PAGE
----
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WOJCIK v. AETNA LIFE INS. & ANNUITY CO.

UNITED STATES DISTRICT COURT FOR THE NORTHERN DISTRICT OF ILLINOIS, EASTERN DIVISION


August 25, 1995

DAVID A. WOJCIK, Plaintiff,
v.
AETNA LIFE INSURANCE AND ANNUITY COMPANY; EDWARD F. BACHER, and EDWARD F. SOMMER, Defendants.

The opinion of the court was delivered by: RUBEN CASTILLO

MEMORANDUM OPINION AND ORDER

 In a diversity action, David A. Wojcik ("Wojcik") filed suit against Aetna Life Insurance and Annuity Company ("Aetna"), Edward F. Bacher ("Bacher"), an Aetna agent working in Columbus, Ohio, and Edward F. Sommer ("Sommer"), an Aetna regional manager until 1991. Wojcik alleged intentional interference with prospective business advantage (Count II), deceptive business practices (Count IV), and civil conspiracy against all defendants. (Count V). Wojcik alleged breach of contract (Count I), and against Bacher and Sommer, intentional interference with contract against defendant Aetna. (Count III). In the action presently before the Court, Aetna moves for an order to dismiss Wojcik's claims pursuant to Fed. R. Civ. Pro. 12(b)(6) and to compel arbitration pursuant to the Federal Arbitration Act, 9 U.S.C. Sec. 2. For the reasons discussed below, defendant's motion to compel arbitration is granted.

 BACKGROUND

 Aetna is an insurance and annuities firm which is a member of the National Association of Securities Dealers ("NASD") *fn1" and which has a principal place of business in Hartford, Connecticut. David Wojcik, a resident of Downers Grove, Illinois, began working full-time for Aetna as an insurance broker on or about December, 1980. (Compl. P 6). By 1986, Wojcik's success as a broker was evidenced by promotions through six job titles and conferral of Aetna's "Marketing Management Award." (Compl. P 6). On June 1, 1987, upon the suggestion of Aetna sales manager John Gilla, Wojcik executed a new contract with Aetna and became an Aetna Annuity Representative ("agent"). (Compl. P 8). In this capacity Wojcik also achieved success and earned a place in Aetna's "Honors Club" every year since becoming an agent in 1987, and a position on Aetna's published "Top 200" list of agents from 1987 until the list was discontinued in 1990. (Compl. P 10).

 In December, 1988, Wojcik alleges that he was approached by Aetna, Sommer and Bacher and asked to assign his business and clients to Bacher and become a Bacher employee. (Compl. P 11). Wojcik declined the offer and chose to remain an independent Aetna agent. Wojcik claims the defendants embarked on a scheme to destroy him in retaliation. (Comp. P 12). Wojcik alleges that the defendants reassigned clients from Wojcik to Bacher, and refused to assign Wojcik new clients or "cases", *fn2" in contravention of oral promises made to Wojcik as inducement for him to become an Annuity Representative. (Compl. P 7). In November, 1989, Wojcik ceased to be an agent and returned to his former position as an Aetna broker. (Compl. P 15). However, in May, 1993, again upon the advice of Aetna sales manager John Gilla, Wojcik once again became an Aetna agent. (Compl. P 15). Wojcik's claims stem from allegedly conspiratorial conduct on behalf of the defendants which began during Wojcik's initial career as an Aetna Annuities Representative. (Compl. PP 16-33).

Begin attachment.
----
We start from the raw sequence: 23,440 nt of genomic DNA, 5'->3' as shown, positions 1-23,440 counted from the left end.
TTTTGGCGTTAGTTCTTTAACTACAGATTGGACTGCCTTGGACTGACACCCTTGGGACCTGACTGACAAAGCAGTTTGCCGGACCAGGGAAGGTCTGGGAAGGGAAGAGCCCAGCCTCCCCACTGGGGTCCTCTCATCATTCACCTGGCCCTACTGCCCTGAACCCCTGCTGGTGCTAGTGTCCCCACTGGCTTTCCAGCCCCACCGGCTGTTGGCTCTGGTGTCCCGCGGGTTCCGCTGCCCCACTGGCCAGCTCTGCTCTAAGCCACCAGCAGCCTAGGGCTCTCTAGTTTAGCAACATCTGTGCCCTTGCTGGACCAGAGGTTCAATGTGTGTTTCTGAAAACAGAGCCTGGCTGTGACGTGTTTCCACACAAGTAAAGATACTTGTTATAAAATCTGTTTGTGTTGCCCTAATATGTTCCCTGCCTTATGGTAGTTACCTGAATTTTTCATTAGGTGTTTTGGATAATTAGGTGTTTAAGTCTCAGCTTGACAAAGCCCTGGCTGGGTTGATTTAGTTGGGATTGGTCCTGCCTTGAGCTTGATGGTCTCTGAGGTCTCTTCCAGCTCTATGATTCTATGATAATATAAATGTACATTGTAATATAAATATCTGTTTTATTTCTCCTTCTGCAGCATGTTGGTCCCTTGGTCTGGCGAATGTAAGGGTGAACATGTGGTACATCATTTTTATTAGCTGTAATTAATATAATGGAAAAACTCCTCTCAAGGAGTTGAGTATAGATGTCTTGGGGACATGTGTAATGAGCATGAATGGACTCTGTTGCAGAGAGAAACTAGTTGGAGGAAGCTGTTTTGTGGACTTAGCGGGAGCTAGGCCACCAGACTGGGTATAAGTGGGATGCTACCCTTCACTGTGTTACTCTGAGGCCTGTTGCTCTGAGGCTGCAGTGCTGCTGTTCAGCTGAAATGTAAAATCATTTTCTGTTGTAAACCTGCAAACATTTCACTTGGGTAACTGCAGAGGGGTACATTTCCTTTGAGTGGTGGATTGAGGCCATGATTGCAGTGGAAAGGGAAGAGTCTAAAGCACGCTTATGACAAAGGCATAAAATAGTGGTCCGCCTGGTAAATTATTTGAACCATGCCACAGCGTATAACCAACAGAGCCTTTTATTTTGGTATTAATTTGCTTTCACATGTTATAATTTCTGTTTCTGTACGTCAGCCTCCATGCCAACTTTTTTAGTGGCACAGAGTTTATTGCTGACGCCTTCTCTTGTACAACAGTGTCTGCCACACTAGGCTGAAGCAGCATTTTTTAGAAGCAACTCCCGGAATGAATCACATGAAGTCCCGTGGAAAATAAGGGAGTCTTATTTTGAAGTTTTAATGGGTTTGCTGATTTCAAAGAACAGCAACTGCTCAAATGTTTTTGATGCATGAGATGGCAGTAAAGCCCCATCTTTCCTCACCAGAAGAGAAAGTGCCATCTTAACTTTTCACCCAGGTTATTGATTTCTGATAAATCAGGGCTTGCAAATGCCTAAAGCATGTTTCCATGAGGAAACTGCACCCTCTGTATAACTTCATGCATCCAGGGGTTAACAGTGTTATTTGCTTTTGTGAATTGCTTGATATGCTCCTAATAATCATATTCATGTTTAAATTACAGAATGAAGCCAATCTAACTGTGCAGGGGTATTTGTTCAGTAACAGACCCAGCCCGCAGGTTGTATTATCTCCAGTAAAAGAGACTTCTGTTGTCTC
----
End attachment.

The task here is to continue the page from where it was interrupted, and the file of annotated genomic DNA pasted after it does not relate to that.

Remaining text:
To lawfully sell insurance and annuity products for Aetna, Wojcik registered with NASD. On January 4, 1984, Wojcik completed an application for registration with NASD. Aetna's Mot. to Compel at 2. The application, known as a "Form U-4," contained a provision requiring applicants to submit to arbitration those disputes required to be arbitrated under the NASD Code of Arbitration ("the NASD Code"): *fn3"

 

I agree to arbitrate any dispute, claim or controversy that may arise between me and my firm, or a customer, or any other person that is required to be arbitrated under the rules, constitutions, or by-laws of the organizations with which I register, as indicated in Question 8.

 Aetna's Mot. to Compel (Ex. A, Form U-4 at 4). In response to Question 8, Wojcik registered with NASD.

 At the time Wojcik signed the Form U-4 (1984) the NASD Code, part I, section 1, enumerating matters eligible for submission, required arbitration of:

 

. . . any dispute, claim or controversy arising out of or in connection with the business of any member of the Association, with the exception of disputes involving the insurance business of any member which is also an insurance company: (1) between or among members; (2) between or among members and public customers or others . . . .

 (Wojcik Memo. in Opp. to Aetna's Mot. to Compel. at 3). Also, at that time, part II, section 8(a) of the NASD Code, entitled "Required Submission," provided:

 

Any dispute, claim or controversy eligible for submission under Part I of this Code between or among members and/or associated persons, and/or certain others, arising in connection with the business of such member(s) or in connection with the activities of such associated person(s), shall be arbitrated under this Code, at the instance of:

 

(1) a member against another member;

 

(2) a member against a person associated with a member or a person associated with a member against a member; and

 

(3) a person associated with a member against a person associated with a member.

 Aetna's Mot. to Compel (Ex B, NASD Manual). Wojcik, as a registered representative of NASD member Aetna, is an "associated person." *fn4"

 The Form U-4 signed by Wojcik on January 4, 1984, also contained a compliance clause in which Wojcik agreed to:

 

. . . abide by, comply with, and adhere to all the provisions, conditions and covenants of the statutes, constitutions, certificates of incorporation, by-laws and rules and regulations of the states and organizations as they are and may be adopted, changed or amended from time to time . . .